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Identifying The Right Designer For Your Business

Design

We’ve spoken about the difficulties of hiring junior designers, and how we’ve found a method that works great for us (though we’re still improving on it by the day!).

However, we’ve come to realize that hiring a good employee is different from hiring the right employee.

The term ‘designer’ is often used very loosely, and most employers we’ve met just throw the term around in an all-encompassing sense. However, each designer should have his or her area of specialization, and each specialization tackles a completely different aspect of design. With a better understanding of the design spectrum, we would be much more effective in finding the right hires.

Confused? Here’s a quick rundown of some of these designer differences!

1. Visual/Graphic Designers

Graphic-Design_1.png

 

These designers are in charge of most visual communication forms. These could include logo and identity development, digital marketing collaterals and brochures and banners. They primarily specialize in communicating ideas and messages using a creative play on text and images. Great visual designers are able to inspire and evoke emotions through simple graphics.

These are the people most particular about the smallest of details, ranging from font choices, colours, images and layouts.

 

Some expected deliverables could include:

  • Visual identity: logos, business cards, company letterheads
  • Digital marketing materials: web banners, social advertisements, social media posts, e-books
  • Offline marketing materials: brochures, flyers, postcards, campaign posters
  • Company collaterals: magazines, books, product packaging, presentations, annual reports

 

2. User Experience (UX) Designers

User-Experience_1.png

 

UX designers are not as aesthetically focused as their visual designer counterparts. Rather, they relate more to user thought processes and interactions, which include those on websites, web applications, desktop softwares, and all forms of human-computer interactions.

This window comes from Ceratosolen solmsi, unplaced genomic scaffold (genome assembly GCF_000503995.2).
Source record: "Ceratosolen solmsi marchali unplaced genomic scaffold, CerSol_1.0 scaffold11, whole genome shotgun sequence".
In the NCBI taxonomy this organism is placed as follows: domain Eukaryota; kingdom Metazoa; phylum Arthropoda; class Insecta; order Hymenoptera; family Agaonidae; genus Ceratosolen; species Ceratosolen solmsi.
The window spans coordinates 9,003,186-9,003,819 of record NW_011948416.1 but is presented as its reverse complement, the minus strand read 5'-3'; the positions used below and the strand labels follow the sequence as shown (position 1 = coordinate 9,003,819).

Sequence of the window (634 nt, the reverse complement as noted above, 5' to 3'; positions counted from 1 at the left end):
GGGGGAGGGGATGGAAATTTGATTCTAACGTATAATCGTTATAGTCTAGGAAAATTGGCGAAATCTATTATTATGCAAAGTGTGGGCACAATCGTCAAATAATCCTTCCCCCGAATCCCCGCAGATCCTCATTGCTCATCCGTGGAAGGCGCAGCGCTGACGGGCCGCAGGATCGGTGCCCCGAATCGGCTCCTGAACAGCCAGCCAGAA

UX designers empathise and seek to make these interactions easier for users through a constant improvement of usability, efficiency and value. They have a deep understanding into consumer behaviour and human psychology. 

They are also the ones fussing over how they can improve a user’s e-commerce check-out experience from 4 seconds to 3 seconds with just a slight change of colour to the ‘Checkout’ button… but that’s exactly why we love you, UX designers. 👍

 

Some expected deliverables could include:

  • A/B testing
  • User surveys and ethnographic research
  • Wireframing and prototyping
  • User profiles and personas
  • Storytelling and user flows
  • Analysis

 

3. User Interface (UI) Designers

User-Interface-Design-examples_1.png

 

Not to be (yet often) confused with UX designers, the UI folks design for the actual pixels and interface. This means their work involves the visual and interactive elements to the screen, such as the placement of text and shapes of the buttons. “Should the text be bold?” and “Should the button glow when the user presses on it?” are just some of their daily thoughts. 

They often work very closely hand-in-hand with the UX designers. The UX team would be in charge of planning the overall user flow, while the UI team would help bring everything to life by visually executing it – by adding images, colour and text.

It is important to understand and communicate the differences between these two skillsets during the hiring process as these two roles have overlapping disciplines.

 

Some expected deliverables could include:

  • High-fidelity prototyping
  • Branding graphic UI design
  • Design research
  • Interactivity and animation
  • Implementation with developer

 

While there are many other types of designer professions out there (industrial, architectural, animation, etc. – not forgetting you guys!), the three we’ve spoken about are the most critical roles for our agency, and we believe they may be for your business too. 

If there’s one thing to take away from this article, it’s that a ‘designer’ isn’t (and wouldn’t) be good at all disciplines. Define these roles and set expectations early at the hiring stage, and save yourself the trouble of hiring someone with great skills, but not necessarily the right ones.

Interested in finding out more about how we hire junior visual designers at akïn? Here’s something to get you started!

 

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